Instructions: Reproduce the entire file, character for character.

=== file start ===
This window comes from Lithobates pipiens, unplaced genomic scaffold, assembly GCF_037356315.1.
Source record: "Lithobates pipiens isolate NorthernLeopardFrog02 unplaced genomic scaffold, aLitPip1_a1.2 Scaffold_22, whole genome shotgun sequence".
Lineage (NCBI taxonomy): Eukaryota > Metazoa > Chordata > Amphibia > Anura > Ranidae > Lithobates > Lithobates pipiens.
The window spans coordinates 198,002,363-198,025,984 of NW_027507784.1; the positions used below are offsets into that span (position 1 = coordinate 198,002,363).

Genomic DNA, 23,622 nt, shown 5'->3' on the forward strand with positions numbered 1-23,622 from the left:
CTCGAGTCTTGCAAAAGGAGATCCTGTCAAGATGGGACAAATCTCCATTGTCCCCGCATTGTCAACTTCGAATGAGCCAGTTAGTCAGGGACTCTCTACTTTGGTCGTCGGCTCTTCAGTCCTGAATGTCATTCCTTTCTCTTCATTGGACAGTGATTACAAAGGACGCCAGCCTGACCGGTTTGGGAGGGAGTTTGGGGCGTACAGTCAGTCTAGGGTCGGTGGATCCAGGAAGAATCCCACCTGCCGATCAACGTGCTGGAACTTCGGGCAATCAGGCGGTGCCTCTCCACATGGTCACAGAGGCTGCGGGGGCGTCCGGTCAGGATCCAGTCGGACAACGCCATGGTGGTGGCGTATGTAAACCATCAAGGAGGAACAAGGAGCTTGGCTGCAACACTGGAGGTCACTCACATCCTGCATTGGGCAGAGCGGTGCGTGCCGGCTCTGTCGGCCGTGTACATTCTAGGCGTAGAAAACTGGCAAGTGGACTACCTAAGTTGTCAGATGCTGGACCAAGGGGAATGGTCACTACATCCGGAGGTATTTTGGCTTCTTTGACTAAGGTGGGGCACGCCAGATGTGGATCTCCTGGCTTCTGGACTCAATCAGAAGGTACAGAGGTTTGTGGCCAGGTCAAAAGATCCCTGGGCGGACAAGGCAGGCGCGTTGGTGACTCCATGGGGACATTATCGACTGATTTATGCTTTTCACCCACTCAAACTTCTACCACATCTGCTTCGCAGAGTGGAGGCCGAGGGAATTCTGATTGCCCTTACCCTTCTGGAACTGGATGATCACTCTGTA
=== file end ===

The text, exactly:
This window comes from Lithobates pipiens, unplaced genomic scaffold, assembly GCF_037356315.1.
Source record: "Lithobates pipiens isolate NorthernLeopardFrog02 unplaced genomic scaffold, aLitPip1_a1.2 Scaffold_22, whole genome shotgun sequence".
Lineage (NCBI taxonomy): Eukaryota > Metazoa > Chordata > Amphibia > Anura > Ranidae > Lithobates > Lithobates pipiens.
The window spans coordinates 198,002,363-198,025,984 of NW_027507784.1; the positions used below are offsets into that span (position 1 = coordinate 198,002,363).

Genomic DNA, 23,622 nt, shown 5'->3' on the forward strand with positions numbered 1-23,622 from the left:
CTCGAGTCTTGCAAAAGGAGATCCTGTCAAGATGGGACAAATCTCCATTGTCCCCGCATTGTCAACTTCGAATGAGCCAGTTAGTCAGGGACTCTCTACTTTGGTCGTCGGCTCTTCAGTCCTGAATGTCATTCCTTTCTCTTCATTGGACAGTGATTACAAAGGACGCCAGCCTGACCGGTTTGGGAGGGAGTTTGGGGCGTACAGTCAGTCTAGGGTCGGTGGATCCAGGAAGAATCCCACCTGCCGATCAACGTGCTGGAACTTCGGGCAATCAGGCGGTGCCTCTCCACATGGTCACAGAGGCTGCGGGGGCGTCCGGTCAGGATCCAGTCGGACAACGCCATGGTGGTGGCGTATGTAAACCATCAAGGAGGAACAAGGAGCTTGGCTGCAACACTGGAGGTCACTCACATCCTGCATTGGGCAGAGCGGTGCGTGCCGGCTCTGTCGGCCGTGTACATTCTAGGCGTAGAAAACTGGCAAGTGGACTACCTAAGTTGTCAGATGCTGGACCAAGGGGAATGGTCACTACATCCGGAGGTATTTTGGCTTCTTTGACTAAGGTGGGGCACGCCAGATGTGGATCTCCTGGCTTCTGGACTCAATCAGAAGGTACAGAGGTTTGTGGCCAGGTCAAAAGATCCCTGGGCGGACAAGGCAGGCGCGTTGGTGACTCCATGGGGACATTATCGACTGATTTATGCTTTTCACCCACTCAAACTTCTACCACATCTGCTTCGCAGAGTGGAGGCCGAGGGAATTCTGATTGCCCTTACCCTTCTGGAACTGGATGATCACTCTGTA